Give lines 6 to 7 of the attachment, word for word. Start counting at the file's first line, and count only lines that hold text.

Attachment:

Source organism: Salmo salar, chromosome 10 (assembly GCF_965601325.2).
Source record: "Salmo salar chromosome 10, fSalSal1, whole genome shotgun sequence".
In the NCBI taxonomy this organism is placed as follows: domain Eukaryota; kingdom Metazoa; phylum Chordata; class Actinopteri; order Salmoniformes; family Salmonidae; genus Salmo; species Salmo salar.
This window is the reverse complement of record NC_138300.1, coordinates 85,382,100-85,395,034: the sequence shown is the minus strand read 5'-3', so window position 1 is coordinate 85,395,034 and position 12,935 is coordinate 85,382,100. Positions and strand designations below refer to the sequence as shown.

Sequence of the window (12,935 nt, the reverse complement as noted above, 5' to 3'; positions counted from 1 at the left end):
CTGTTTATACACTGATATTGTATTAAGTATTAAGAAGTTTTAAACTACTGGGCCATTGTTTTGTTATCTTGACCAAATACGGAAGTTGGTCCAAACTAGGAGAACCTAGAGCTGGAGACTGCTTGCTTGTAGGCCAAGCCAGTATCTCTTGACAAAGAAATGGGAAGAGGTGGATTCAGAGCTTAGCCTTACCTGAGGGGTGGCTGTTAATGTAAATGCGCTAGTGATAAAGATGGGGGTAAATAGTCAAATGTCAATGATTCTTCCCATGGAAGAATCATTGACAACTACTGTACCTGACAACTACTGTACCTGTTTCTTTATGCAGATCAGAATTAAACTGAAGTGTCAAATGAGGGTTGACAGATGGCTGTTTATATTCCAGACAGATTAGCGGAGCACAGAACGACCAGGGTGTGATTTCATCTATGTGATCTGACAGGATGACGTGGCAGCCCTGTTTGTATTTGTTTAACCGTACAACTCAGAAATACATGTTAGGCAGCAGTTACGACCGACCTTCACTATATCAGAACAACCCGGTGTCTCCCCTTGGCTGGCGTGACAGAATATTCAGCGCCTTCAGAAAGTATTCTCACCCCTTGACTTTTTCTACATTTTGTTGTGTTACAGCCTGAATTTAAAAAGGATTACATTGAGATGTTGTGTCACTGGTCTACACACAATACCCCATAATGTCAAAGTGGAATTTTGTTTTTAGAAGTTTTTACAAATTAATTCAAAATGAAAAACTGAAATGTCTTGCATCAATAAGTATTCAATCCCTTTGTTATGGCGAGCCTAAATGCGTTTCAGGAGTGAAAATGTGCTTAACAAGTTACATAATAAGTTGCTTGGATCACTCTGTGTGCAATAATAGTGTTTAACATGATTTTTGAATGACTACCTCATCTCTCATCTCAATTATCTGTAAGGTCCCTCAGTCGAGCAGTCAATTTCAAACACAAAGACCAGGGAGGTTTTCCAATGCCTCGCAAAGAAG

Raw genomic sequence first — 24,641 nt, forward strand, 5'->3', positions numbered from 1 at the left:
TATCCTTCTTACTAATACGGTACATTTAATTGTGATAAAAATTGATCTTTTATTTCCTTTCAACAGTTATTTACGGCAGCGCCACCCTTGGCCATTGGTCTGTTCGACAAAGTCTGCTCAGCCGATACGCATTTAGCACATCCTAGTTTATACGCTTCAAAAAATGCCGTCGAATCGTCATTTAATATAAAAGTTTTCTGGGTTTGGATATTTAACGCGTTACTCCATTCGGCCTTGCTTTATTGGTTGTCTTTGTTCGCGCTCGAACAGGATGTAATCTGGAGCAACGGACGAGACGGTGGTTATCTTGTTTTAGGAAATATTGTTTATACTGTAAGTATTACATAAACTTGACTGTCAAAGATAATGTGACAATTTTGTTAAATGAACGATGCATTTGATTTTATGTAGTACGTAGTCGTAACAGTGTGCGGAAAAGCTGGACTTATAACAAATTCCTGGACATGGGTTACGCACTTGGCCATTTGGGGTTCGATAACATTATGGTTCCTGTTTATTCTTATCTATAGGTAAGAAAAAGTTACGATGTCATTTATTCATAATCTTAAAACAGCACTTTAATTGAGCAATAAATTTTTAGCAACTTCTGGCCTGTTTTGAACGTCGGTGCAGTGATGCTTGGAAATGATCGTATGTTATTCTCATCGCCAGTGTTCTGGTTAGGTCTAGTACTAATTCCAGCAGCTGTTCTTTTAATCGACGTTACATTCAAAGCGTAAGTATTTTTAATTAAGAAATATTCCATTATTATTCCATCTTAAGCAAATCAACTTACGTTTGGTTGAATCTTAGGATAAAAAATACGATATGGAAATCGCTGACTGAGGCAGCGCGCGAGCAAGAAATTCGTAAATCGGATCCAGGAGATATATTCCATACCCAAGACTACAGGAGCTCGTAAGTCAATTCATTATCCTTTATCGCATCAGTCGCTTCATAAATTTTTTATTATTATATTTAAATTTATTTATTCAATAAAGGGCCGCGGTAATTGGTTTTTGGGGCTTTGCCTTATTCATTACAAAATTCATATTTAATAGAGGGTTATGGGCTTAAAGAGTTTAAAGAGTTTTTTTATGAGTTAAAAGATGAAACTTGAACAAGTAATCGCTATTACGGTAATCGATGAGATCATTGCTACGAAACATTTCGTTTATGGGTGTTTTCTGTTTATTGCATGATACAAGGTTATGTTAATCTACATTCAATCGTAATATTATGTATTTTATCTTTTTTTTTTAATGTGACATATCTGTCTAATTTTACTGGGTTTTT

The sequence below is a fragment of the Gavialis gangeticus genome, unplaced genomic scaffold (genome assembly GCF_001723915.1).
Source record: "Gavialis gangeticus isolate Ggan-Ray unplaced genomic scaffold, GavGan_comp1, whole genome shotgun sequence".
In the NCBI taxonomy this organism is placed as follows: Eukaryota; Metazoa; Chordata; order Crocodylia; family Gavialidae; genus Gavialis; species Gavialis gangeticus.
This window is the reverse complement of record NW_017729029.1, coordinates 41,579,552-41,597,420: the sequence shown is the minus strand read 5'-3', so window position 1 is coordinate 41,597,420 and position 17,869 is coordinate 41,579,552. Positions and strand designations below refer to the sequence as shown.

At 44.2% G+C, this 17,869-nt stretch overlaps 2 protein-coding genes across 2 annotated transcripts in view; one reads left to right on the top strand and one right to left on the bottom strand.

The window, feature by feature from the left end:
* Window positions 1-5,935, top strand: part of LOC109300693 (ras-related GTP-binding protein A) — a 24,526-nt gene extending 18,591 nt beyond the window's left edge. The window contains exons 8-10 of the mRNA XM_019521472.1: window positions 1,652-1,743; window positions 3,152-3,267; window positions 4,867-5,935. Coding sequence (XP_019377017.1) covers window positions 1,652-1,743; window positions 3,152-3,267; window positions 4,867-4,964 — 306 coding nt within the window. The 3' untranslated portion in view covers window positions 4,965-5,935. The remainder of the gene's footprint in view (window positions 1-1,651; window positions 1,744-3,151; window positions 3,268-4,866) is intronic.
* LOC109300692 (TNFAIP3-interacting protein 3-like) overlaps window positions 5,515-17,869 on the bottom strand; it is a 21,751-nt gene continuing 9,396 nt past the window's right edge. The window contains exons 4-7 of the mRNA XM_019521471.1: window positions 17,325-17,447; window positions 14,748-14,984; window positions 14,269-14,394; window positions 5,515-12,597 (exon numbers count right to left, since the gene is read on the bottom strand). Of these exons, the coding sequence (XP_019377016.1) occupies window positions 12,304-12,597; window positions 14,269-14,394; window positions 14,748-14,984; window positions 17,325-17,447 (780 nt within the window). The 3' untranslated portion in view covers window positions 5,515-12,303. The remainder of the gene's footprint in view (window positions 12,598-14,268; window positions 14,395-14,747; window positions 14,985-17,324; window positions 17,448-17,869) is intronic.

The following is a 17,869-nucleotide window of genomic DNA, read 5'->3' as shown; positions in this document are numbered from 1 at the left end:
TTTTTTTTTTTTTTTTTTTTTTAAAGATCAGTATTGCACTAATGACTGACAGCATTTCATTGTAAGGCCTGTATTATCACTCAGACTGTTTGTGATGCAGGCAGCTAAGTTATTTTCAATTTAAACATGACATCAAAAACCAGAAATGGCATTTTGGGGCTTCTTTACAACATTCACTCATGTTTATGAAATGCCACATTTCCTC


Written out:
CTGTTTATACACTGATATTGTATTAAGTATTAAGAAGTTTTAAACTACTGGGCCATTGTTTTGTTATCTTGACCAAATACGGAAGTTGGTCCAAACTAGGAGAACCTAGAGCTGGAGACTGCTTGCTTGTAGGCCAAGCCAGTATCTCTTGACAAAGAAATGGGAAGAGGTGGATTCAGAGCTTAGCCTTACCTGAGGGGTGGCTGTTAATGTAAATGCGCTAGTGATAAAGATGGGGGTAAATAGTCAAATGTCAATGATTCTTCCCATGGAAGAATCATTGACAACTACTGTACCTGACAACTACTGTACCTGTTTCTTTATGCAGATCAGAATTAAACTGAAGTGTCAAATGAGGGTTGACAGATGGCTGTTTATATTCCAGACAGATTAGCGGAGCACAGAACGACCAGGGTGTGATTTCATCTATGTGATCTGACAGGATGACGTGGCAGCCCTGTTTGTATTTGTTTAACCGTACAACTCAGAAATACATGTTAGGCAGCAGTTACGACCGACCTTCACTATATCAGAACAACCCGGTGTCTCCCCTTGGCTGGCGTGACAGAATATTCAGCGCCTTCAGAAAGTATTCTCACCCCTTGACTTTTTCTACATTTTGTTGTGTTACAGCCTGAATTTAAAAAGGATTACATTGAGATGTTGTGTCACTGGTCTACACACAATACCCCATAATGTCAAAGTGGAATTTTGTTTTTAGAAGTTTTTACAAATTAATTCAAAATGAAAAACTGAAATGTCTTGCATCAATAAGTATTCAATCCCTTTGTTATGGCGAGCCTAAATGCGTTTCAGGAGTGAAAATGTGCTTAACAAGTTACATAATAAGTTGCTTGGATCACTCTGTGTGCAATAATAGTGTTTAACATGATTTTTGAATGACTACCTCATCTCTCATCTCAATTATCTGTAAGGTCCCTCAGTCGAGCAGTCAATTTCAAACACAAAGACCAGGGAGGTTTTCCAATGCCTCGCAAAGAAG

Raw genomic sequence first — 24,641 nt, forward strand, 5'->3', positions numbered from 1 at the left: